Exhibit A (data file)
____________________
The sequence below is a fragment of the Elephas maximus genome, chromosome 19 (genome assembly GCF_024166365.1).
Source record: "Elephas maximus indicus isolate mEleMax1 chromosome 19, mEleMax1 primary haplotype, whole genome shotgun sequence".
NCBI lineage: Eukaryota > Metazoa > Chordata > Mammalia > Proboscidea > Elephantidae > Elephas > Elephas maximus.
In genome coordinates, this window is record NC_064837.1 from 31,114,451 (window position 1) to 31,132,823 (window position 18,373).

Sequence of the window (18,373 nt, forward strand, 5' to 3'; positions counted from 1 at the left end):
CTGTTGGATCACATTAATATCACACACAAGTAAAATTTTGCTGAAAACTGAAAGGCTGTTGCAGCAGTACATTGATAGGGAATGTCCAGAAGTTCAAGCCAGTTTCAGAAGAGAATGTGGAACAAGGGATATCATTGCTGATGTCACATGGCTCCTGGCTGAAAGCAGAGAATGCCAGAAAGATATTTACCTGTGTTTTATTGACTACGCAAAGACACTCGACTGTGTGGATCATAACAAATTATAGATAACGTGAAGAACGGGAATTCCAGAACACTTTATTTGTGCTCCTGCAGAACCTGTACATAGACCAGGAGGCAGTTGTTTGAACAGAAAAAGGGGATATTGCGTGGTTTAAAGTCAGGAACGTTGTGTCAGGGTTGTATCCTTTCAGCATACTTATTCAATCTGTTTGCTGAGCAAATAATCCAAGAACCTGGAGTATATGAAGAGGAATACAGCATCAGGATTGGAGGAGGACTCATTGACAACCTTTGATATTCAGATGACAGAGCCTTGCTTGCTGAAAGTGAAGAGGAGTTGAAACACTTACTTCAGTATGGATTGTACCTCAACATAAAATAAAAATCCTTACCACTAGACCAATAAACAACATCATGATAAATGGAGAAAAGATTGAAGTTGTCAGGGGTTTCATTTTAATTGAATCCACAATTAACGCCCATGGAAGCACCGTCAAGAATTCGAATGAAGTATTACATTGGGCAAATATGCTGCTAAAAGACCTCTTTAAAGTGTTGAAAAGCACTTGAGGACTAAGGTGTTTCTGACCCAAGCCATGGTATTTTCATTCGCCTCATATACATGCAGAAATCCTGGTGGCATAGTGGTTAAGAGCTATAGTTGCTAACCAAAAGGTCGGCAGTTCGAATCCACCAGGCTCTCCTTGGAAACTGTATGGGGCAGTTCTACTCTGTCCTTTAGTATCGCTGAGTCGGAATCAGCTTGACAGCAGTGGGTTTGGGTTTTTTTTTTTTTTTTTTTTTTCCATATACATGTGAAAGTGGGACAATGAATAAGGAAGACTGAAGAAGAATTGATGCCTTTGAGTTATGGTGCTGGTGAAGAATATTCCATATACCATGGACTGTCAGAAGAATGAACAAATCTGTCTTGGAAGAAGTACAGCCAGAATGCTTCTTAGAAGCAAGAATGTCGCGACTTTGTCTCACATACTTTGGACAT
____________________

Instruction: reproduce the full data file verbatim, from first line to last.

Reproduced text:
The sequence below is a fragment of the Elephas maximus genome, chromosome 19 (genome assembly GCF_024166365.1).
Source record: "Elephas maximus indicus isolate mEleMax1 chromosome 19, mEleMax1 primary haplotype, whole genome shotgun sequence".
NCBI lineage: Eukaryota > Metazoa > Chordata > Mammalia > Proboscidea > Elephantidae > Elephas > Elephas maximus.
In genome coordinates, this window is record NC_064837.1 from 31,114,451 (window position 1) to 31,132,823 (window position 18,373).

Sequence of the window (18,373 nt, forward strand, 5' to 3'; positions counted from 1 at the left end):
CTGTTGGATCACATTAATATCACACACAAGTAAAATTTTGCTGAAAACTGAAAGGCTGTTGCAGCAGTACATTGATAGGGAATGTCCAGAAGTTCAAGCCAGTTTCAGAAGAGAATGTGGAACAAGGGATATCATTGCTGATGTCACATGGCTCCTGGCTGAAAGCAGAGAATGCCAGAAAGATATTTACCTGTGTTTTATTGACTACGCAAAGACACTCGACTGTGTGGATCATAACAAATTATAGATAACGTGAAGAACGGGAATTCCAGAACACTTTATTTGTGCTCCTGCAGAACCTGTACATAGACCAGGAGGCAGTTGTTTGAACAGAAAAAGGGGATATTGCGTGGTTTAAAGTCAGGAACGTTGTGTCAGGGTTGTATCCTTTCAGCATACTTATTCAATCTGTTTGCTGAGCAAATAATCCAAGAACCTGGAGTATATGAAGAGGAATACAGCATCAGGATTGGAGGAGGACTCATTGACAACCTTTGATATTCAGATGACAGAGCCTTGCTTGCTGAAAGTGAAGAGGAGTTGAAACACTTACTTCAGTATGGATTGTACCTCAACATAAAATAAAAATCCTTACCACTAGACCAATAAACAACATCATGATAAATGGAGAAAAGATTGAAGTTGTCAGGGGTTTCATTTTAATTGAATCCACAATTAACGCCCATGGAAGCACCGTCAAGAATTCGAATGAAGTATTACATTGGGCAAATATGCTGCTAAAAGACCTCTTTAAAGTGTTGAAAAGCACTTGAGGACTAAGGTGTTTCTGACCCAAGCCATGGTATTTTCATTCGCCTCATATACATGCAGAAATCCTGGTGGCATAGTGGTTAAGAGCTATAGTTGCTAACCAAAAGGTCGGCAGTTCGAATCCACCAGGCTCTCCTTGGAAACTGTATGGGGCAGTTCTACTCTGTCCTTTAGTATCGCTGAGTCGGAATCAGCTTGACAGCAGTGGGTTTGGGTTTTTTTTTTTTTTTTTTTTTTCCATATACATGTGAAAGTGGGACAATGAATAAGGAAGACTGAAGAAGAATTGATGCCTTTGAGTTATGGTGCTGGTGAAGAATATTCCATATACCATGGACTGTCAGAAGAATGAACAAATCTGTCTTGGAAGAAGTACAGCCAGAATGCTTCTTAGAAGCAAGAATGTCGCGACTTTGTCTCACATACTTTGGACAT